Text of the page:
Select any filter and click on Apply to see results
Table of Contents
Something to Talk About: The University of Rhode Island's Multilingual Graduates Go Global
At a time when language programs around the United States are in crisis—a recent Chronicle of Higher Education article reports that hundreds of programs have been closed in the past few years1—the University of Rhode Island’s Department of Modern and Classical Languages and Literatures is realigning its curriculum to emphasize proficiency and intercultural competence within a strong liberal arts context. The result of the department’s recent initiatives? More than 750 students, nearly all of them in dual-degree programs, are majoring in one of five different languages: German, Spanish, Chinese, French, and Italian, with the option to minor in Arabic or Japanese.
Through a focus on language for careers, the university’s language programs have given students from a variety of majors experiences that prepare them to be bilingual engineers, diplomats, computer scientists, business executives, health-care workers, and other professionals in our multicultural, international economy.
Curriculum with an international focus
Innovation in languages at the University of Rhode Island (URI) has a long history. With the founding of the international engineering program more than thirty years ago, URI created a collaborative model in which colleges and departments create interdisciplinary programs with a global focus.2 The International Engineering Program combines a strong engineering program with immersion in a foreign language and culture. Students in this five-year program are required to spend their fourth year abroad, completing a mandatory semester of study at a partner university followed by a six-month internship in a company or research facility. While students benefit by becoming bilingual engineers, engineering firms benefit, too, by having cultural ambassadors in residence who can contribute innovative thinking from both their knowledge of two cultures and their training from within the arts and humanities that traditionally trained engineers may lack.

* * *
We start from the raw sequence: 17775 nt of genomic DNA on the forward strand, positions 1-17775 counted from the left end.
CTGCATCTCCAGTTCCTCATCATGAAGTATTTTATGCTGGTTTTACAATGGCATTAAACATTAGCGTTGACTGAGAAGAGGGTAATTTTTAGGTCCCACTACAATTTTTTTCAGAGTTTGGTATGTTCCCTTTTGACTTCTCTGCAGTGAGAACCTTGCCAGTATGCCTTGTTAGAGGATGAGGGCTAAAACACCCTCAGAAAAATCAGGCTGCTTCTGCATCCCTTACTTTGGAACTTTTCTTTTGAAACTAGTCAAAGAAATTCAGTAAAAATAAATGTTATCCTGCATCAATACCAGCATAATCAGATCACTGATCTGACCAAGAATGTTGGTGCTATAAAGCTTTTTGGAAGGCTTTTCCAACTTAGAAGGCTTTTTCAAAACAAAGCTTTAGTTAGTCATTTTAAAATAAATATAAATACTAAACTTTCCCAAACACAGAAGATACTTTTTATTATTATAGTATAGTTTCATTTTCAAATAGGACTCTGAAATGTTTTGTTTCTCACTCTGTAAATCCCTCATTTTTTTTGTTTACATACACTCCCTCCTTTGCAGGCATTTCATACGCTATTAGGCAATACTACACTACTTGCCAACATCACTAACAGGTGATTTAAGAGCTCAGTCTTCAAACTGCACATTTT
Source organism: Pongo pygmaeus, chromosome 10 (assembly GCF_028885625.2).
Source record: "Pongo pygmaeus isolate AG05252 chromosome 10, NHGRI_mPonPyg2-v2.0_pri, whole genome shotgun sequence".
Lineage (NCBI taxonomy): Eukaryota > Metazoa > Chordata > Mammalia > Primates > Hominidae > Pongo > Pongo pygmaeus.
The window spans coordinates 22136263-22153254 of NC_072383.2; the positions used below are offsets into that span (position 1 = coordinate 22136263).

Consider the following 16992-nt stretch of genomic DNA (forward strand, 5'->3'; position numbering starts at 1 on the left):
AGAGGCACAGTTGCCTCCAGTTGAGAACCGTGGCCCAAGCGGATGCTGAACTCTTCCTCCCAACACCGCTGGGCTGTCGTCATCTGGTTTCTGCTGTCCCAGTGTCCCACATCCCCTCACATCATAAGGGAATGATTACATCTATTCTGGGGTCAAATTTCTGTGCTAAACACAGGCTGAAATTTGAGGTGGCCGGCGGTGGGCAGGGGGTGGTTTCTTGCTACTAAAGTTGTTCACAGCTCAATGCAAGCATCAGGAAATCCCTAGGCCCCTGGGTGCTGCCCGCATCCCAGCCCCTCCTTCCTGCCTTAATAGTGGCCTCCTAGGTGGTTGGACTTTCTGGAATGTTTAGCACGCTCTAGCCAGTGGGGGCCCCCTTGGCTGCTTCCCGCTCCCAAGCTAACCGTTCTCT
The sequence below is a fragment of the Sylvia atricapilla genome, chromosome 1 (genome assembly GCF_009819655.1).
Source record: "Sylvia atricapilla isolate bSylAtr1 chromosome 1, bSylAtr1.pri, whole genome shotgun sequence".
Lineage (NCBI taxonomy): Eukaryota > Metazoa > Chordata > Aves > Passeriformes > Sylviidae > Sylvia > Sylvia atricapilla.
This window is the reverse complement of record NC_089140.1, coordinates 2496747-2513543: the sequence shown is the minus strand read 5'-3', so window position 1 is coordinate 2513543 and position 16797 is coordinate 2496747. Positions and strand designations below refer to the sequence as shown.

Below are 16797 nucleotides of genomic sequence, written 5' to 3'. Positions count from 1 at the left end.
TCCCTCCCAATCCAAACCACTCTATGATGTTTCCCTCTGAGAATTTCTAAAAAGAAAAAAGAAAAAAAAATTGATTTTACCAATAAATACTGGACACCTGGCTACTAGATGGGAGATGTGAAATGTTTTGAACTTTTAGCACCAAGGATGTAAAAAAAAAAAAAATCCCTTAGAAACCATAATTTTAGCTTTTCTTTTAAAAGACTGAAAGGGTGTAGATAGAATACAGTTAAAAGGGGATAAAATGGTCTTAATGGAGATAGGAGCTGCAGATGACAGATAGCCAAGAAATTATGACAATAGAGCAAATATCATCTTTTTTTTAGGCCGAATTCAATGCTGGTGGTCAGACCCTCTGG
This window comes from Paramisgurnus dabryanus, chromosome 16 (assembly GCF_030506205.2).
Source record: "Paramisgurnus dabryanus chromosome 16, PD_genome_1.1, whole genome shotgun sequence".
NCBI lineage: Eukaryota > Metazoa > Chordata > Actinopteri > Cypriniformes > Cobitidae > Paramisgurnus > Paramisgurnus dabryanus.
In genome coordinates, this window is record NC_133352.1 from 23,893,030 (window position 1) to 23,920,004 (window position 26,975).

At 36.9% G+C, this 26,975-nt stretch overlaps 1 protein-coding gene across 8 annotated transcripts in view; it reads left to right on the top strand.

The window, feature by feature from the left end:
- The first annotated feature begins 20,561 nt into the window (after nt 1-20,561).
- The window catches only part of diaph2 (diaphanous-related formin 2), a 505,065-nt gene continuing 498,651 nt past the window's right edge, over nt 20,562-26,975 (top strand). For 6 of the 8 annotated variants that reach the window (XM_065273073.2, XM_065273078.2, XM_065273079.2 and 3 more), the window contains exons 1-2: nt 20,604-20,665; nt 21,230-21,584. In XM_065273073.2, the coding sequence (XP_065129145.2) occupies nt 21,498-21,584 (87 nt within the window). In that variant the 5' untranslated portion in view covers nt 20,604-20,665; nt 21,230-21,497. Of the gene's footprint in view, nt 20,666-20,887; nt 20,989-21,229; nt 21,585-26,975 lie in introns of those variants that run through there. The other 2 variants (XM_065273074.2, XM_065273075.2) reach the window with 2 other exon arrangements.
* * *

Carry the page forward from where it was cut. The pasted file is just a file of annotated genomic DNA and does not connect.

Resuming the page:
Other signature international programs include the International Business Program, the International Pharmaceutical Sciences Program, and the International Studies in Diplomacy (ISD) program, which is URI’s newest option and offers students coursework in economics and political science in addition to a target language.3 In all of these signature international programs (for which the language options vary), students develop a high level of language mastery, building vocabulary specific to their disciplines. They also have options to prepare for living and working in another culture by participating in short-term immersion experiences in summer or January before they spend either a semester or a full year abroad to study and complete internships at various companies in the host country. Examples include IBM in Milan, BMW in Munich, and Bayer Technology Services in Shanghai.
When Johanna Leffler first arrived at URI, she planned to double major in French and political science but switched to the new ISD program, seeing it as “the perfect fit because it prepares students to go into fields of diplomacy and international work, which is exactly what I want to do.” This academic year, Leffler will study French in Rennes, France, at the Institute of Political Studies, with support from the URI Foundation’s Beatrice S. Demers Foreign Language Fellowship.4 Several other URI students have received the prestigious David L. Boren Scholarship, given by the National Security Education Program, to fund their study abroad, which is a vital part of becoming proficient in a foreign language.
“I really enjoy how almost every semester, key themes across my classes intersect with each other,” Leffler says about the ISD program. “I take classes from multiple disciplines for my program, such as political science, economics, history, and anthropology, so it’s really cool to see that interconnectedness.”